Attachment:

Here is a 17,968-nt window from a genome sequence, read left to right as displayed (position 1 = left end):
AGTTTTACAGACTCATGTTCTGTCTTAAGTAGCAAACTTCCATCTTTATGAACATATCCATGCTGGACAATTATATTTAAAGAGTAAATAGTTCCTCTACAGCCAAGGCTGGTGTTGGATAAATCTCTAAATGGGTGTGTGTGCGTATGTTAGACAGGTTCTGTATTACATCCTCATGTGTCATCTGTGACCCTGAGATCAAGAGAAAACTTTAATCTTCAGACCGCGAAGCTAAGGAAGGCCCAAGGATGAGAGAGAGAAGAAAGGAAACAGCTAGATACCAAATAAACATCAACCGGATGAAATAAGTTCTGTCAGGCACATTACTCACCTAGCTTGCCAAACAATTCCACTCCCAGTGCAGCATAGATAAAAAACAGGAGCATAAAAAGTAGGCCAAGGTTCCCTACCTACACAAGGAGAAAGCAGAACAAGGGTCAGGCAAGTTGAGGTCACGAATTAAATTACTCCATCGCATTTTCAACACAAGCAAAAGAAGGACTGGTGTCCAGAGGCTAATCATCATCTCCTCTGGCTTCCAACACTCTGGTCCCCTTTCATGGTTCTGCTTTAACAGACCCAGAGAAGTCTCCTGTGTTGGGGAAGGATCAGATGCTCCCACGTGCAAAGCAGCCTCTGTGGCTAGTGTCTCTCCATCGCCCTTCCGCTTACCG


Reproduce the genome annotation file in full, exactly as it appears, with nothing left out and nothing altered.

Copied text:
Here is a 17,968-nt window from a genome sequence, read left to right as displayed (position 1 = left end):
AGTTTTACAGACTCATGTTCTGTCTTAAGTAGCAAACTTCCATCTTTATGAACATATCCATGCTGGACAATTATATTTAAAGAGTAAATAGTTCCTCTACAGCCAAGGCTGGTGTTGGATAAATCTCTAAATGGGTGTGTGTGCGTATGTTAGACAGGTTCTGTATTACATCCTCATGTGTCATCTGTGACCCTGAGATCAAGAGAAAACTTTAATCTTCAGACCGCGAAGCTAAGGAAGGCCCAAGGATGAGAGAGAGAAGAAAGGAAACAGCTAGATACCAAATAAACATCAACCGGATGAAATAAGTTCTGTCAGGCACATTACTCACCTAGCTTGCCAAACAATTCCACTCCCAGTGCAGCATAGATAAAAAACAGGAGCATAAAAAGTAGGCCAAGGTTCCCTACCTACACAAGGAGAAAGCAGAACAAGGGTCAGGCAAGTTGAGGTCACGAATTAAATTACTCCATCGCATTTTCAACACAAGCAAAAGAAGGACTGGTGTCCAGAGGCTAATCATCATCTCCTCTGGCTTCCAACACTCTGGTCCCCTTTCATGGTTCTGCTTTAACAGACCCAGAGAAGTCTCCTGTGTTGGGGAAGGATCAGATGCTCCCACGTGCAAAGCAGCCTCTGTGGCTAGTGTCTCTCCATCGCCCTTCCGCTTACCG